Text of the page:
ear (ir) n.

1. Anatomy a. The vertebrate organ of hearing, responsible for maintaining equilibrium as well as sensing sound and divided in mammals into the external ear, the middle ear, and the inner ear. b. The part of this organ that is externally visible.

2. An invertebrate organ analogous to the mammalian ear.

3. The sense of hearing: a sound that grates on the ear.

4. Sensitivity or receptiveness to sound, especially: a. Sharpness or refinement of hearing: a singer with a good ear for harmony. b. The ability to retain and reproduce a passage of music: plays the piano by ear. c. Responsiveness to the sounds or forms of spoken language: a writer with a good ear for dialogue; has an ear for foreign languages.

5. Sympathetic or favorable attention: "[The President] wavers between the two positions, depending on who last had his ear" Joseph C. Harsch

6. Something resembling the external ear in position or shape, especially: a. A flexible tuft of feathers located above the eyes of certain birds, such as owls, that functions in visual communication but not in hearing. Also Called ear tuft. b. A projecting handle, as on a vase or pitcher.

7. A small box in the upper corner of the page in a newspaper or periodical that contains a printed notice, such as promotional material or weather information.

8. ears Informal Headphones.

Ear Magazine

A somewhat aperiodic periodical devoted to new, alternative, and experimental music and related subjects, EAR was brought to New York City from the west coast by Beth Anderson and it continued to be a major new music information source under the direction of of subsequent management until its demise in the early 1990s. Here's a brief chronology of EAR as sent to me by Beth in a recent email message:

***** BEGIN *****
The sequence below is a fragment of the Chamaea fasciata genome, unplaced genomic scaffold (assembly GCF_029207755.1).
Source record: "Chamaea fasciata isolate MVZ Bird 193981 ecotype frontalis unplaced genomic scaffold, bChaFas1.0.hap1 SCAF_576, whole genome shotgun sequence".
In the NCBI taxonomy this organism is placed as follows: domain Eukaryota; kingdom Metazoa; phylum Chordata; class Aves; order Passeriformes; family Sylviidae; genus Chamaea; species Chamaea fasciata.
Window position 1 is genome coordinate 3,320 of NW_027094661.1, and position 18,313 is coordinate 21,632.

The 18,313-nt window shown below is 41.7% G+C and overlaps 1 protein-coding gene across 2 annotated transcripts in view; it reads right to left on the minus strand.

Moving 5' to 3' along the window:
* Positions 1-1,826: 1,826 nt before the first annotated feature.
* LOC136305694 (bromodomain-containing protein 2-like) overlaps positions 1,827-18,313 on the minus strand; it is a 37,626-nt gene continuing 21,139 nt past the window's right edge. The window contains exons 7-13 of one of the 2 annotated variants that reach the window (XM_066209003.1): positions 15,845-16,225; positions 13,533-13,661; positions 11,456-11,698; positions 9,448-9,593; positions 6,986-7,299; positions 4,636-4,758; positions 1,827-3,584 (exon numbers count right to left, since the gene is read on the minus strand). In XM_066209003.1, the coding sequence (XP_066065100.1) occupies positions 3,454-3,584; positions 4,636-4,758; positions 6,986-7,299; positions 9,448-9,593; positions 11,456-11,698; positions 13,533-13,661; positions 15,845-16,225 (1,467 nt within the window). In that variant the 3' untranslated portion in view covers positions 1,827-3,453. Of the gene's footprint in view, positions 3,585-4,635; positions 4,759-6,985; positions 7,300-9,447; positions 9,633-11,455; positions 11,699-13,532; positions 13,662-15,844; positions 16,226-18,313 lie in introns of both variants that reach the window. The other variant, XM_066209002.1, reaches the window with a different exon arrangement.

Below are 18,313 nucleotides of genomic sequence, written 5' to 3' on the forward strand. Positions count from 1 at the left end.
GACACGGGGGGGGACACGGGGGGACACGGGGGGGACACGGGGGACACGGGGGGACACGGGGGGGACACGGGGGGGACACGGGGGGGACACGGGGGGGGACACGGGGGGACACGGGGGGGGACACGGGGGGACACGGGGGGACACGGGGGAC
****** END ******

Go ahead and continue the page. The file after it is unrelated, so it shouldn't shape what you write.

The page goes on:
"It was started in BERKELEY by Charles Shere and Anne Kisch and I came in on Vol. 1 #5 in 5/73 just as Anne moved to Europe. So Charles and I did it until 2/75 and then in 2/75 I did the last issue with Charles on the west coast and in 3/75 I did the first issue on the east coast Vol.1#1 of EAR-East or EAR-NY or whatever we called it with Jill Kroesen, RIP HAYMAN, you and Alison Knowles was on it for awhile. There was a good interview with me in the 10th anniversary issue of EAR-NY where I didn the whole history of it...

"Charles and various people continued it out there for years. So the country had 2 EARs for awhile. And now there are none."

Method of ISO 1999

Estimation of hearing impairment due to age and noise

8hr Normalized Sound Level
Years of exposure

Enter data in each box above, then click button below

Result = %


1] No guarantee of any kind whatsoever for this software

2] Exposure to high noise levels could always be dangerous to an individual even where a low risk of hearing loss is found for a population. Do not therefore assume that a low risk as indicated by this program is safe.

3] No input form constraint checking - be careful to input correctly

4] HTLAN is the Hearing Threshold Level (HTL) {at the relevant frequencies} associated with age and noise

5] 8hr Normalized sound level is the A-weighted sound exposure normalized to an eight hour day.

6] The Result is the percentage of the male or female population that will attain or exceed the HTLAN for the given input parameters

7] Reference should be made to ISO 1999:1990 for full details

8] The American Standard adapted from ISO 1999 is ANSI S3.44 -1996 (ASA 122-1996)

9] The pre-ISO 1999:1990 British Standard, BS 5330:1976, gives tables for easily estimating the risk of hearing handicap due to noise exposure (for hearing threshold level 30dB, mean of 1, 2, 3kHz). Generally the risk is found to be slightly lower in BS5330 than ISO 1999

10] JavaScript Browser such as Netscape v.2 or better required

Credit for the ISO Method 1999 Javascript goes to: http://www.measure.demon.co.uk and to Javascript Planet

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